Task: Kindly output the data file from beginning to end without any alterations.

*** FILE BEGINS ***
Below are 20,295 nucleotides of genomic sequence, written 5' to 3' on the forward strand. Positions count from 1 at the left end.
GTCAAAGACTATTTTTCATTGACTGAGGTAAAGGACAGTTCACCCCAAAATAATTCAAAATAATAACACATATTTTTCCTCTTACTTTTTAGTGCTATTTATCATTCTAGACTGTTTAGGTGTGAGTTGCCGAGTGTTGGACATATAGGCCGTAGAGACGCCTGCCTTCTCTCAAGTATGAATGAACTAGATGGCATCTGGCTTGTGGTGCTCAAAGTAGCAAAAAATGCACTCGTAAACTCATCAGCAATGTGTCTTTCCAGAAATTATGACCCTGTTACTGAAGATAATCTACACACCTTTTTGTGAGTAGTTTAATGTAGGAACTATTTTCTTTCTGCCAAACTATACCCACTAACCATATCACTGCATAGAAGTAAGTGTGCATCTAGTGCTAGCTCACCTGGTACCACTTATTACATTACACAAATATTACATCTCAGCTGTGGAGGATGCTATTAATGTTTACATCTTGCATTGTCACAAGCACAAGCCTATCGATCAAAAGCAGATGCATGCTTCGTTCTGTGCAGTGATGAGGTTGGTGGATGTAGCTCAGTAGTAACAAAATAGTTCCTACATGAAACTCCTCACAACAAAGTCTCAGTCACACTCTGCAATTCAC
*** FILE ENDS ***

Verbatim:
Below are 20,295 nucleotides of genomic sequence, written 5' to 3' on the forward strand. Positions count from 1 at the left end.
GTCAAAGACTATTTTTCATTGACTGAGGTAAAGGACAGTTCACCCCAAAATAATTCAAAATAATAACACATATTTTTCCTCTTACTTTTTAGTGCTATTTATCATTCTAGACTGTTTAGGTGTGAGTTGCCGAGTGTTGGACATATAGGCCGTAGAGACGCCTGCCTTCTCTCAAGTATGAATGAACTAGATGGCATCTGGCTTGTGGTGCTCAAAGTAGCAAAAAATGCACTCGTAAACTCATCAGCAATGTGTCTTTCCAGAAATTATGACCCTGTTACTGAAGATAATCTACACACCTTTTTGTGAGTAGTTTAATGTAGGAACTATTTTCTTTCTGCCAAACTATACCCACTAACCATATCACTGCATAGAAGTAAGTGTGCATCTAGTGCTAGCTCACCTGGTACCACTTATTACATTACACAAATATTACATCTCAGCTGTGGAGGATGCTATTAATGTTTACATCTTGCATTGTCACAAGCACAAGCCTATCGATCAAAAGCAGATGCATGCTTCGTTCTGTGCAGTGATGAGGTTGGTGGATGTAGCTCAGTAGTAACAAAATAGTTCCTACATGAAACTCCTCACAACAAAGTCTCAGTCACACTCTGCAATTCAC